By Angela Epley
Adjusting to life after kids leave home can be a challenge, especially when faced with the daunting “empty nest”: The house is much quieter, and routines that revolve around offspring come to an abrupt stop.
This transitional period provides unique opportunities, especially when it comes to reducing your material and financial footprint. Learning how to downsize can help you find money in an empty nest, which can benefit not just immediate surroundings but your wallet and even your outlook on life as you embark upon this new life chapter.
We all know how a Starbucks habit can add up, but recurring subscriptions can do the same. With media-hungry kids out of the house, having multiple streaming services might not be necessary, so cancel all but the one used most.
Other recurring costs, like housekeeping services, are worth re-evaluating: Is it really necessary to hire help now that kids (and their friends) are no longer tracking mud and junk everywhere? Some monthly expenses may be worth keeping, like charitable donations to a local public radio station or a gym membership to keep fit; all it takes is a quick review to see how to downsize strategically now that your needs are more streamlined.
There are organizers and life coaches who promote the idea of holding each and every item you own in your hands, asking if it truly “sparks joy” in your heart and keeping only the items for which you can answer in the affirmative. For everything else, consider selling stuff online or in a garage sale, donating goods to charities like Goodwill or the Salvation Army, or disposing of them in an eco-friendly manner.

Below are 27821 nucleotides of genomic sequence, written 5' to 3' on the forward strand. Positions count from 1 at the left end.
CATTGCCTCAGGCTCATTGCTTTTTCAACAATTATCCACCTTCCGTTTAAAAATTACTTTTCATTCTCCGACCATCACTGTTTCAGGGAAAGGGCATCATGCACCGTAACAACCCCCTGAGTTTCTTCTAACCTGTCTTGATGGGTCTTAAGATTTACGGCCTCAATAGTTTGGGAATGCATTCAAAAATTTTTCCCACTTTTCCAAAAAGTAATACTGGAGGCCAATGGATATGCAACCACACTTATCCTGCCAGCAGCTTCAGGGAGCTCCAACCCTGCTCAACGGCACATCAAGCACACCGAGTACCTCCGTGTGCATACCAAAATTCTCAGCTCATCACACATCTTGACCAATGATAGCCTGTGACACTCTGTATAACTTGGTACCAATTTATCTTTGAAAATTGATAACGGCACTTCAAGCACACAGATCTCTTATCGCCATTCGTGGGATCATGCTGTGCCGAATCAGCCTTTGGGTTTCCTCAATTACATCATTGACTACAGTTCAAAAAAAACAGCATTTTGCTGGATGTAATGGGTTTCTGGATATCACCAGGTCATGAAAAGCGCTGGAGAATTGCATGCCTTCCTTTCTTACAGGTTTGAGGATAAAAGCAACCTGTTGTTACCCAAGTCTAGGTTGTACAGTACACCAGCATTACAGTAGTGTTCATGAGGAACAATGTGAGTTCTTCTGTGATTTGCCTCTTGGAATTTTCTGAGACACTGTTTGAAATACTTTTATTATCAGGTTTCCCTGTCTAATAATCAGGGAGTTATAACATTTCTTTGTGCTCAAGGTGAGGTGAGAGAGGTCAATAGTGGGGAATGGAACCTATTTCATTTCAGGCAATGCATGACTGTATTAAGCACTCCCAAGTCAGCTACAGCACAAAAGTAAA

By now, most millennials and Gen Xers are so tethered to their smartphones that they’ve ditched their landlines, but some baby boomers are still hanging on to this legacy technology. In this digital era, the best way to connect with kids and friends is via mobile devices, so if you’re already using a mobile phone, think about removing the landline.
After all, texts and social media apps are surefire ways to get much quicker responses from younger generations. Just remember that a landline still offers some advantages, like pinpointing your exact location during 911 calls, before you totally cut the cord.
This one’s a biggie, but not to be overlooked. Now that younger dependents are out of the house, it’s time to consider whether it’s worth the mortgage and property tax expense to pay for a spare bedroom (or two or four) no longer in use.
More square footage means more to clean and repair, which means more effort and costs without a good enough reason to justify it all. Since housing costs tend to eat up the largest line item in most budgets, this might be the perfect time to downsize the suburban McMansion and pick up a user-friendly condo in a walkable neighborhood.
Being an empty nester doesn’t mean life has to feel empty. Embrace this time to focus on quality instead of quantity and meaningfulness instead of materialism. Getting rid of the clutter can open up new avenues of peace, focus, and additional cash flow and get you back in touch with the things in life that matter most.
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